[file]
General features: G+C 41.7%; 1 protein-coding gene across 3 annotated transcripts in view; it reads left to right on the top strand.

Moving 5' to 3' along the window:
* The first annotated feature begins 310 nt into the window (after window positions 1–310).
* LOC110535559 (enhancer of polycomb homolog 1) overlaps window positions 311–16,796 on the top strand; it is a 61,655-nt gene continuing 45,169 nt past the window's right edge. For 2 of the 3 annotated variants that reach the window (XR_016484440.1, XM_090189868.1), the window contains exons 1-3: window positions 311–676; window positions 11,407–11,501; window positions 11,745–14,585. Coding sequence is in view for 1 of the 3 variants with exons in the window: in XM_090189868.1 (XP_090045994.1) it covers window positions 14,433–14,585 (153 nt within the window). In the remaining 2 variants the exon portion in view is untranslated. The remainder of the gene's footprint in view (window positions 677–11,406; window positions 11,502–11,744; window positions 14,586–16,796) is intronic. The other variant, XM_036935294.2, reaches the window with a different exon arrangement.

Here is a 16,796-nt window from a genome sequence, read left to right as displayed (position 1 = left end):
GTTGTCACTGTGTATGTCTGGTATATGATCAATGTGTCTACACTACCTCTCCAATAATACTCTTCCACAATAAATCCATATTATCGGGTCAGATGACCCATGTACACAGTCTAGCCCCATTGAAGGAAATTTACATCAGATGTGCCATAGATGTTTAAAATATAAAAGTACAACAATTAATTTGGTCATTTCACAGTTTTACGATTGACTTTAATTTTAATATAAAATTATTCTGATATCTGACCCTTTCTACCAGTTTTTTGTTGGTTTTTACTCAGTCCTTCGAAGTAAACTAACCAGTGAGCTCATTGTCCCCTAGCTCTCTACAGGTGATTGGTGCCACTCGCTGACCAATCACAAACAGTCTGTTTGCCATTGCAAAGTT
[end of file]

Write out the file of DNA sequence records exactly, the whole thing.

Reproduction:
General features: G+C 41.7%; 1 protein-coding gene across 3 annotated transcripts in view; it reads left to right on the top strand.

Moving 5' to 3' along the window:
* The first annotated feature begins 310 nt into the window (after window positions 1–310).
* LOC110535559 (enhancer of polycomb homolog 1) overlaps window positions 311–16,796 on the top strand; it is a 61,655-nt gene continuing 45,169 nt past the window's right edge. For 2 of the 3 annotated variants that reach the window (XR_016484440.1, XM_090189868.1), the window contains exons 1-3: window positions 311–676; window positions 11,407–11,501; window positions 11,745–14,585. Coding sequence is in view for 1 of the 3 variants with exons in the window: in XM_090189868.1 (XP_090045994.1) it covers window positions 14,433–14,585 (153 nt within the window). In the remaining 2 variants the exon portion in view is untranslated. The remainder of the gene's footprint in view (window positions 677–11,406; window positions 11,502–11,744; window positions 14,586–16,796) is intronic. The other variant, XM_036935294.2, reaches the window with a different exon arrangement.

Here is a 16,796-nt window from a genome sequence, read left to right as displayed (position 1 = left end):
GTTGTCACTGTGTATGTCTGGTATATGATCAATGTGTCTACACTACCTCTCCAATAATACTCTTCCACAATAAATCCATATTATCGGGTCAGATGACCCATGTACACAGTCTAGCCCCATTGAAGGAAATTTACATCAGATGTGCCATAGATGTTTAAAATATAAAAGTACAACAATTAATTTGGTCATTTCACAGTTTTACGATTGACTTTAATTTTAATATAAAATTATTCTGATATCTGACCCTTTCTACCAGTTTTTTGTTGGTTTTTACTCAGTCCTTCGAAGTAAACTAACCAGTGAGCTCATTGTCCCCTAGCTCTCTACAGGTGATTGGTGCCACTCGCTGACCAATCACAAACAGTCTGTTTGCCATTGCAAAGTT